COVID vaccines for people with disabilities: Building confidence to get the shot
A student-driven program aims to boosts vaccine confidence to help end the COVID-19 pandemic.
In May, Emily Hotez, PhD, assistant professor in the Division of General Internal Medicine at UCLA, was one of 11 recipients of a grant from the Centers for Disease Control and Prevention (CDC) and the Association of University Centers on Disabilities (AUCD) to promote COVID-19 vaccine confidence among the disabilities community.
Though the grant, “Vaccine Confidence Dissemination Innovation,” was intended to only last three months, those involved have volunteered to continue promoting vaccine confidence on social media as long as necessary.
“There's a lot of things that need to be shared with the community that are naturally going to take longer than that initial [grant] period,” says Laila Khorasani, a recent UCLA graduate and volunteer with the project.
“Building trust with the community and spreading vaccine confidence takes time, and with the rise of the Delta variant it’s more important than ever to keep this project going.”
According to Dr. Hotez, a CDC survey from April estimated that among all Americans, COVID-19 vaccine hesitancy ranged from 3.8% to 25.6%.
During that same period, about 27% of those with disabilities said either they would not get vaccinated, or they were unsure, suggesting that vaccine hesitancy may be heightened in the disability community, she says.
Overall, “we know that vaccine hesitancy is an issue beyond the neurodivergent community,” says Dr. Hotez, “but there are particular barriers to vaccination for the neurodivergent community that are perhaps distinct.”
What make these findings even more concerning, according to Dr. Hotez, is when they are paired with COVID-19 infection and mortality rates. An article in The Lancet called COVID-19 “triple jeopardy” for people with disabilities, citing increased risk of poor outcomes from the disease itself, reduced access to routine health care and adverse social impacts of efforts to mitigate the pandemic.
“Staggering statistics have emerged during the pandemic that show individuals with Intellectual and Developmental Disabilities (IDD) were disproportionately affected by COVID-19,” Dr. Hotez says.
The Association of American Medical Colleges found that patients with IDD are six times more likely to die from COVID-19 than other people. Having IDD is the highest independent risk factor for contracting COVID-19, controlling for race, ethnicity and other variables.
To better understand the barriers to vaccine uptake, access and confidence, students and trainees from two programs, UCLA Pathway for Students into Health Professions (PSHP) and the University of California Leadership Education in Neurodevelopmental Disabilities (UC-LEND), interviewed key stakeholders including individuals with disabilities, their families and medical professionals.
Barriers to vaccination acceptance come in the form of misinformation, mistrust of medical providers, sensory sensitivity and structural or systemic barriers: lack of transportation, lack of accessible vaccination sites, no personal time off, and a lack of Internet, Dr. Hotez says.
“We've started to synthesize some of these barriers and have tried to come up with some recommendations,” she says.
Those recommendations include increasing mobile clinics with vaccination capabilities, as well as resources like the UCLA Needle Anxiety Program, created by Drs. Alice Kuo and Eric Curcio. The program uses tools like numbing cream or a “buzzy bee” device which is kept in a freezer and vibrates, serving as a distraction from the injection process.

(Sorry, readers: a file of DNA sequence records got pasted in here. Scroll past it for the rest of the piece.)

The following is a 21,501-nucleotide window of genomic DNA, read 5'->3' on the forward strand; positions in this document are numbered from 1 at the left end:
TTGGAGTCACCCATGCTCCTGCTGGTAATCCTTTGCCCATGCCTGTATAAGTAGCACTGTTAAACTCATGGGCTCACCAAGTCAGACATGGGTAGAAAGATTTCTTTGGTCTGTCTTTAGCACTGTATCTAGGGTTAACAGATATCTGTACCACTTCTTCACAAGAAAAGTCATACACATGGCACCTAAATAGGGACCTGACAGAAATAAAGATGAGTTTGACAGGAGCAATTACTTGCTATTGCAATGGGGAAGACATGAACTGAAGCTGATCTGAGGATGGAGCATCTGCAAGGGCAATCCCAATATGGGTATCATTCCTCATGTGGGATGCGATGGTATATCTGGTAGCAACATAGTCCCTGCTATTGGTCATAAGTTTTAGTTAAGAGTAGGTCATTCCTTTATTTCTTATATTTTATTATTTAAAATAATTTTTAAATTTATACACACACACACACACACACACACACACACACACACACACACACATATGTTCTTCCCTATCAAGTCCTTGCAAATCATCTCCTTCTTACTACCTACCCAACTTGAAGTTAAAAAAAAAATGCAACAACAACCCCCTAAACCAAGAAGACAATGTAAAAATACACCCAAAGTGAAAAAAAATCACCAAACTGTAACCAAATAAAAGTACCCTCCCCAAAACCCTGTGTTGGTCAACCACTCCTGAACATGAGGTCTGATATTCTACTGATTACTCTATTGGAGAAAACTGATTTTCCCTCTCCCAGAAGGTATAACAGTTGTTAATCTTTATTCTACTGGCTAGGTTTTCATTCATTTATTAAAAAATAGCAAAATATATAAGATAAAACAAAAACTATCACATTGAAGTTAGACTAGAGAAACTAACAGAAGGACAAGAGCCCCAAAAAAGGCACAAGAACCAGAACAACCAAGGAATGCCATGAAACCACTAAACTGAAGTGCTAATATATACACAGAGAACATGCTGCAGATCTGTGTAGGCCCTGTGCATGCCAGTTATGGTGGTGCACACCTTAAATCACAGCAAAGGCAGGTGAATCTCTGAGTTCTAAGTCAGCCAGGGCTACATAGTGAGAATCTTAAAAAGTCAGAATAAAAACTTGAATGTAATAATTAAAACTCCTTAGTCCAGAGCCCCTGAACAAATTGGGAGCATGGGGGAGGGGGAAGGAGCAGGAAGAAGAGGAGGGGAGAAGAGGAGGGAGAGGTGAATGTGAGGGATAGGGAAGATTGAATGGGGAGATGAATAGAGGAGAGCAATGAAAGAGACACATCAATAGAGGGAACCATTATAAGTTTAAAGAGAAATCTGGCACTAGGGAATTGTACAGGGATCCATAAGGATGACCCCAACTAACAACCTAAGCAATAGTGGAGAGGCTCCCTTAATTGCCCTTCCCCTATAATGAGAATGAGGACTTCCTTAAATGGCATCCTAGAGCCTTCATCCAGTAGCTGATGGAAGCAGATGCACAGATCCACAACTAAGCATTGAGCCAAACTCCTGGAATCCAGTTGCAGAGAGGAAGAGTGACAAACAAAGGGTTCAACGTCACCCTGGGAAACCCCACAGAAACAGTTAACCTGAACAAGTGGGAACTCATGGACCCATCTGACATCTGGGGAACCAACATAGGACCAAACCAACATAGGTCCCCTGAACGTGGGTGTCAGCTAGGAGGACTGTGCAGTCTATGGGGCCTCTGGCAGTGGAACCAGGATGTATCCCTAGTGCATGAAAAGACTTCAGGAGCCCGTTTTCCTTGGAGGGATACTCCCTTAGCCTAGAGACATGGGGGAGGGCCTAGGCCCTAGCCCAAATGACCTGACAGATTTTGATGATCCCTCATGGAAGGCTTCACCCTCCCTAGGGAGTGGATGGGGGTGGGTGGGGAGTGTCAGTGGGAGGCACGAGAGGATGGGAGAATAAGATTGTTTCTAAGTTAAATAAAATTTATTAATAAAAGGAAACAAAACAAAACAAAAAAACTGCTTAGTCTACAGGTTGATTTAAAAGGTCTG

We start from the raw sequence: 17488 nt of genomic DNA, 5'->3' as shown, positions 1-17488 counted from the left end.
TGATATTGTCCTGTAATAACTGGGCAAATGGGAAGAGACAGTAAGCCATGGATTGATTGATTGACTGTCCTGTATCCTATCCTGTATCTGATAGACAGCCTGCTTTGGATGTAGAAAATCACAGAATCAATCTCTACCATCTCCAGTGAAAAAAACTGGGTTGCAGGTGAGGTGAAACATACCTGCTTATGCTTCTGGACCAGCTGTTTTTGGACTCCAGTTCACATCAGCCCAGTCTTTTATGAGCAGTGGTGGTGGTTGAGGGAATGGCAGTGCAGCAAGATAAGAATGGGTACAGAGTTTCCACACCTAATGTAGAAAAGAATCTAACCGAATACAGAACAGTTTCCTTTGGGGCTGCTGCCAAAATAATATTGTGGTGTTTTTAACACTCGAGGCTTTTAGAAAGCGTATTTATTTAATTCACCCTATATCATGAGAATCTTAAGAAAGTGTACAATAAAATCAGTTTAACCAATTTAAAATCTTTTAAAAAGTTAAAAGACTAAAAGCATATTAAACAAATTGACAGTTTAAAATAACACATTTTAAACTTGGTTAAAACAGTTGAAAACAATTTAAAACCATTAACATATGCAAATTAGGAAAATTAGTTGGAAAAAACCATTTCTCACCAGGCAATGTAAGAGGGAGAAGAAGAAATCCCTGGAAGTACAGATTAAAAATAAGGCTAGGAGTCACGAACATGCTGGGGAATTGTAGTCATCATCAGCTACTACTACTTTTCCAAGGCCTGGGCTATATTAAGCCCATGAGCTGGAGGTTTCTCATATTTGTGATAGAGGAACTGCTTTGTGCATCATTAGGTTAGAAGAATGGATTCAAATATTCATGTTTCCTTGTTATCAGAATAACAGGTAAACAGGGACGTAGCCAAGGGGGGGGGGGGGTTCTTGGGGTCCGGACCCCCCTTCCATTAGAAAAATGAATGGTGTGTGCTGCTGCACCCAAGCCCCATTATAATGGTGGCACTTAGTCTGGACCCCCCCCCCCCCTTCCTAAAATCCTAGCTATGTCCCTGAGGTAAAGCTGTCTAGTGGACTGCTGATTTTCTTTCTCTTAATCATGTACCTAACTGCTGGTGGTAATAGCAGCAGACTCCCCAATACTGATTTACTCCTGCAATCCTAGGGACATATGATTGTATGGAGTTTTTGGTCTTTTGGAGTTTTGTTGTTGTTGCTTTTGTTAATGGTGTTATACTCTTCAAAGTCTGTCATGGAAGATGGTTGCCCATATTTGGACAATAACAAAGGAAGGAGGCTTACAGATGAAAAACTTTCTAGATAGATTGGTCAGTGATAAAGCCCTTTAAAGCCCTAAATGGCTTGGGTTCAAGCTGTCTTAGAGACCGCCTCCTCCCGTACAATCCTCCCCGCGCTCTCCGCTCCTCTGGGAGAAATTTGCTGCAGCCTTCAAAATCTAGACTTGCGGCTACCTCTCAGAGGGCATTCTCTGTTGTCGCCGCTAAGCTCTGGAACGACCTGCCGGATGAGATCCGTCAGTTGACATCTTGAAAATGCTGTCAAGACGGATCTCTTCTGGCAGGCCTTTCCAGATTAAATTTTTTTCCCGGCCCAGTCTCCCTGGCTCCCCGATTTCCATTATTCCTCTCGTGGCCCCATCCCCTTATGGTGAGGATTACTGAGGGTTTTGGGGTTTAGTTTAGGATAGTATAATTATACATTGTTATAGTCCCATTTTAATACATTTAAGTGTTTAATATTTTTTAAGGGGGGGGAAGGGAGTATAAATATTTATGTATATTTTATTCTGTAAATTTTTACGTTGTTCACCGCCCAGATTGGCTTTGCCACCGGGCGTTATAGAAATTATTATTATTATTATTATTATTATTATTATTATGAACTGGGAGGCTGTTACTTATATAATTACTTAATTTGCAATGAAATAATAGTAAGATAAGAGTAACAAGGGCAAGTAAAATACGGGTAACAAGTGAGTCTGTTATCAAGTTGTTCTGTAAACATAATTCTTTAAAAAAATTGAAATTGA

“Neurodivergent individuals may experience particularly heightened anxiety around needles, so it may be helpful for them – but this is a program that can reduce needle anxiety for everyone,” Dr. Hotez says. “Many accommodations that we need to offer people with disabilities are things that are important for everybody.”
Students and trainees have also gleaned strategies from their interviews with health experts and families on ways to effectively promote vaccine confidence.
“One thing I learned was that a lot of people actually don't really like the negative media focus on the pandemic,” Khorasani says. “People want to hear about the positives of getting the vaccines rather than hearing about the risks.”
Only talking about the risks makes it seem like “people can’t overcome it,” she adds.
One element of the project, Neurodiversity Health Chats, promotes vaccine confidence through a social media strategy learned from Hood Medicine, a non-profit public health collective of scientists, public health professionals and technologists sharing COVID-19 information.
That strategy includes parsing the information, sharing the positives and having all stakeholders emphasize the importance of COVID-19 vaccination on social media. Neurodiversity Health Chats has become the hub for all the data, content and social media created out of this grant, and will continue post-pandemic.
“We are aware of the health disparities that the neurodivergent community experiences more broadly,” Dr. Hotez says, “beyond the pandemic.”
The project will continue underneath the umbrella of the UC-LEND program, where Dr. Hotez says there are opportunities for the entire population to benefit. She says even if they improve vaccine confidence in one person, their efforts have been worthwhile.
“We're all invested in seeing this project continue, even if it's past the three months that it was originally supposed to be,” Khorasani says. “We really want to build this community of individuals who are interested in boosting vaccine confidence to hopefully end the pandemic.”